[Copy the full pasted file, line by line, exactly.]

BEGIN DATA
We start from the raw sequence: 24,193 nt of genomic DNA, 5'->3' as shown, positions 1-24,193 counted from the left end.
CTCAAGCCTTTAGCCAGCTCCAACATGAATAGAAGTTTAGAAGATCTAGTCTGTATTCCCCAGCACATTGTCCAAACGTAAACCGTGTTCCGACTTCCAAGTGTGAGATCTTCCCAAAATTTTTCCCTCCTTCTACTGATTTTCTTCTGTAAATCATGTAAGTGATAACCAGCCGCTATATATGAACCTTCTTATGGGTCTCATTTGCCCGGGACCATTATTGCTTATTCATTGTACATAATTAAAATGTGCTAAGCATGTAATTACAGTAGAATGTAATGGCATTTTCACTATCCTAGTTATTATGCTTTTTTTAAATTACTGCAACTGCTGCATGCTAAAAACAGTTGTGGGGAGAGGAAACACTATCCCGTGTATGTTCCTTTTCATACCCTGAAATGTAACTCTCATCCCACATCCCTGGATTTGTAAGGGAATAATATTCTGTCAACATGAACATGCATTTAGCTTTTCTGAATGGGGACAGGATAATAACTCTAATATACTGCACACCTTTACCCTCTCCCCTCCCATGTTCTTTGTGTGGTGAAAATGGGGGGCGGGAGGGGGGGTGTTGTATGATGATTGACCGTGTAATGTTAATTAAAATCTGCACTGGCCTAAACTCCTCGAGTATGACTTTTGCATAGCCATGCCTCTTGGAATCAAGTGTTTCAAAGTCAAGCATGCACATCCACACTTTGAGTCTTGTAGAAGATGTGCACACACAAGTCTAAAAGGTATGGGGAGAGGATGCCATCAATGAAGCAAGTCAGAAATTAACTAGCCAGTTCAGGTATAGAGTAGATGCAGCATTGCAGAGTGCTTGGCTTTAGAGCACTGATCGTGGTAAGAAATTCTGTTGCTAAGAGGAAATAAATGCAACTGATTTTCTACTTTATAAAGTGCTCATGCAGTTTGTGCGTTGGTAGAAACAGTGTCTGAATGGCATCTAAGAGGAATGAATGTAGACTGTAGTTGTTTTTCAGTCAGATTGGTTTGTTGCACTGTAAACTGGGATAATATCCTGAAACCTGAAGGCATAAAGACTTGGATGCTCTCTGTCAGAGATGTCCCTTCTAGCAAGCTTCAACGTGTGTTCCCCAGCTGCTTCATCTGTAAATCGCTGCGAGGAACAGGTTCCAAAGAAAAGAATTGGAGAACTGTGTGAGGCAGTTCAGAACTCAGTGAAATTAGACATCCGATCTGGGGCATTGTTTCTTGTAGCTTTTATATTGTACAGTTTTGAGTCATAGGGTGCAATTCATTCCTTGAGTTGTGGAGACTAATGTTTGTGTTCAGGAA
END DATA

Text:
We start from the raw sequence: 24,193 nt of genomic DNA, 5'->3' as shown, positions 1-24,193 counted from the left end.
CTCAAGCCTTTAGCCAGCTCCAACATGAATAGAAGTTTAGAAGATCTAGTCTGTATTCCCCAGCACATTGTCCAAACGTAAACCGTGTTCCGACTTCCAAGTGTGAGATCTTCCCAAAATTTTTCCCTCCTTCTACTGATTTTCTTCTGTAAATCATGTAAGTGATAACCAGCCGCTATATATGAACCTTCTTATGGGTCTCATTTGCCCGGGACCATTATTGCTTATTCATTGTACATAATTAAAATGTGCTAAGCATGTAATTACAGTAGAATGTAATGGCATTTTCACTATCCTAGTTATTATGCTTTTTTTAAATTACTGCAACTGCTGCATGCTAAAAACAGTTGTGGGGAGAGGAAACACTATCCCGTGTATGTTCCTTTTCATACCCTGAAATGTAACTCTCATCCCACATCCCTGGATTTGTAAGGGAATAATATTCTGTCAACATGAACATGCATTTAGCTTTTCTGAATGGGGACAGGATAATAACTCTAATATACTGCACACCTTTACCCTCTCCCCTCCCATGTTCTTTGTGTGGTGAAAATGGGGGGCGGGAGGGGGGGTGTTGTATGATGATTGACCGTGTAATGTTAATTAAAATCTGCACTGGCCTAAACTCCTCGAGTATGACTTTTGCATAGCCATGCCTCTTGGAATCAAGTGTTTCAAAGTCAAGCATGCACATCCACACTTTGAGTCTTGTAGAAGATGTGCACACACAAGTCTAAAAGGTATGGGGAGAGGATGCCATCAATGAAGCAAGTCAGAAATTAACTAGCCAGTTCAGGTATAGAGTAGATGCAGCATTGCAGAGTGCTTGGCTTTAGAGCACTGATCGTGGTAAGAAATTCTGTTGCTAAGAGGAAATAAATGCAACTGATTTTCTACTTTATAAAGTGCTCATGCAGTTTGTGCGTTGGTAGAAACAGTGTCTGAATGGCATCTAAGAGGAATGAATGTAGACTGTAGTTGTTTTTCAGTCAGATTGGTTTGTTGCACTGTAAACTGGGATAATATCCTGAAACCTGAAGGCATAAAGACTTGGATGCTCTCTGTCAGAGATGTCCCTTCTAGCAAGCTTCAACGTGTGTTCCCCAGCTGCTTCATCTGTAAATCGCTGCGAGGAACAGGTTCCAAAGAAAAGAATTGGAGAACTGTGTGAGGCAGTTCAGAACTCAGTGAAATTAGACATCCGATCTGGGGCATTGTTTCTTGTAGCTTTTATATTGTACAGTTTTGAGTCATAGGGTGCAATTCATTCCTTGAGTTGTGGAGACTAATGTTTGTGTTCAGGAA